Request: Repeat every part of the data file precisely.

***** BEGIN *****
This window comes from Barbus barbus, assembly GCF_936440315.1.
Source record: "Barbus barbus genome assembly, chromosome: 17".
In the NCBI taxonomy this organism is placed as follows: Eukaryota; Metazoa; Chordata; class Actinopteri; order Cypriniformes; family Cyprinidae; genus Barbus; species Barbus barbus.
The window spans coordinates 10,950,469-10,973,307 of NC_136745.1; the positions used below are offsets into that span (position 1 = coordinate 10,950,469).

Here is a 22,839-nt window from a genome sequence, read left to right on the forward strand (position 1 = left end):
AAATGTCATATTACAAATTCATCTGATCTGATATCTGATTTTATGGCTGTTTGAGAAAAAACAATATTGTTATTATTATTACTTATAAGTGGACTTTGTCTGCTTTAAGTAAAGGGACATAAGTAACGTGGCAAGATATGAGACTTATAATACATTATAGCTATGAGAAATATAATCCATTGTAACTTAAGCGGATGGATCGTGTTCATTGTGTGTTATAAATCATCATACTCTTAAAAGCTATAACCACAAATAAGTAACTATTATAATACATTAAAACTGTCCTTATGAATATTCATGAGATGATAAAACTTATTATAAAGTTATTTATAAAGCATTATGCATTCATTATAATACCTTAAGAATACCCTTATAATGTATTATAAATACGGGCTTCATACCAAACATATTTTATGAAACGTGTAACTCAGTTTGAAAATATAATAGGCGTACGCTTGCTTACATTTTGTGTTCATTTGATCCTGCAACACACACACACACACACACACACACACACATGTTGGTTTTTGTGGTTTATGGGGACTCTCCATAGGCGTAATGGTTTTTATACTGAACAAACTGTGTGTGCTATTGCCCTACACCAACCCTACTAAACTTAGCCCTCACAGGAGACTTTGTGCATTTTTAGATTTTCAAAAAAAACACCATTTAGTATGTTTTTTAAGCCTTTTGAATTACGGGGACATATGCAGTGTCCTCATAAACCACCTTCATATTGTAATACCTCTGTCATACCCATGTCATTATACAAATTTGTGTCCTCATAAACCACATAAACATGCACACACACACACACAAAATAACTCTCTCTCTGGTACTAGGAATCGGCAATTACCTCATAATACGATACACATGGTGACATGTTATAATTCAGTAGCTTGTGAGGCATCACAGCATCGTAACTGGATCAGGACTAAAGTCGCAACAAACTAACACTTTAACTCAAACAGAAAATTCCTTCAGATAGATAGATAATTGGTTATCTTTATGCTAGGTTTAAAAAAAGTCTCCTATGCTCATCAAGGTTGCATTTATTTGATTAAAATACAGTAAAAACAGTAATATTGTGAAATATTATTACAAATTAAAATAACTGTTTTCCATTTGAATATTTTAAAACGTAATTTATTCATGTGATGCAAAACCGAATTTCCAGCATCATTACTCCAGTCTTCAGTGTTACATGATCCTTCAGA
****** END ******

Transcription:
This window comes from Barbus barbus, assembly GCF_936440315.1.
Source record: "Barbus barbus genome assembly, chromosome: 17".
In the NCBI taxonomy this organism is placed as follows: Eukaryota; Metazoa; Chordata; class Actinopteri; order Cypriniformes; family Cyprinidae; genus Barbus; species Barbus barbus.
The window spans coordinates 10,950,469-10,973,307 of NC_136745.1; the positions used below are offsets into that span (position 1 = coordinate 10,950,469).

Here is a 22,839-nt window from a genome sequence, read left to right on the forward strand (position 1 = left end):
AAATGTCATATTACAAATTCATCTGATCTGATATCTGATTTTATGGCTGTTTGAGAAAAAACAATATTGTTATTATTATTACTTATAAGTGGACTTTGTCTGCTTTAAGTAAAGGGACATAAGTAACGTGGCAAGATATGAGACTTATAATACATTATAGCTATGAGAAATATAATCCATTGTAACTTAAGCGGATGGATCGTGTTCATTGTGTGTTATAAATCATCATACTCTTAAAAGCTATAACCACAAATAAGTAACTATTATAATACATTAAAACTGTCCTTATGAATATTCATGAGATGATAAAACTTATTATAAAGTTATTTATAAAGCATTATGCATTCATTATAATACCTTAAGAATACCCTTATAATGTATTATAAATACGGGCTTCATACCAAACATATTTTATGAAACGTGTAACTCAGTTTGAAAATATAATAGGCGTACGCTTGCTTACATTTTGTGTTCATTTGATCCTGCAACACACACACACACACACACACACACACACATGTTGGTTTTTGTGGTTTATGGGGACTCTCCATAGGCGTAATGGTTTTTATACTGAACAAACTGTGTGTGCTATTGCCCTACACCAACCCTACTAAACTTAGCCCTCACAGGAGACTTTGTGCATTTTTAGATTTTCAAAAAAAACACCATTTAGTATGTTTTTTAAGCCTTTTGAATTACGGGGACATATGCAGTGTCCTCATAAACCACCTTCATATTGTAATACCTCTGTCATACCCATGTCATTATACAAATTTGTGTCCTCATAAACCACATAAACATGCACACACACACACACAAAATAACTCTCTCTCTGGTACTAGGAATCGGCAATTACCTCATAATACGATACACATGGTGACATGTTATAATTCAGTAGCTTGTGAGGCATCACAGCATCGTAACTGGATCAGGACTAAAGTCGCAACAAACTAACACTTTAACTCAAACAGAAAATTCCTTCAGATAGATAGATAATTGGTTATCTTTATGCTAGGTTTAAAAAAAGTCTCCTATGCTCATCAAGGTTGCATTTATTTGATTAAAATACAGTAAAAACAGTAATATTGTGAAATATTATTACAAATTAAAATAACTGTTTTCCATTTGAATATTTTAAAACGTAATTTATTCATGTGATGCAAAACCGAATTTCCAGCATCATTACTCCAGTCTTCAGTGTTACATGATCCTTCAGA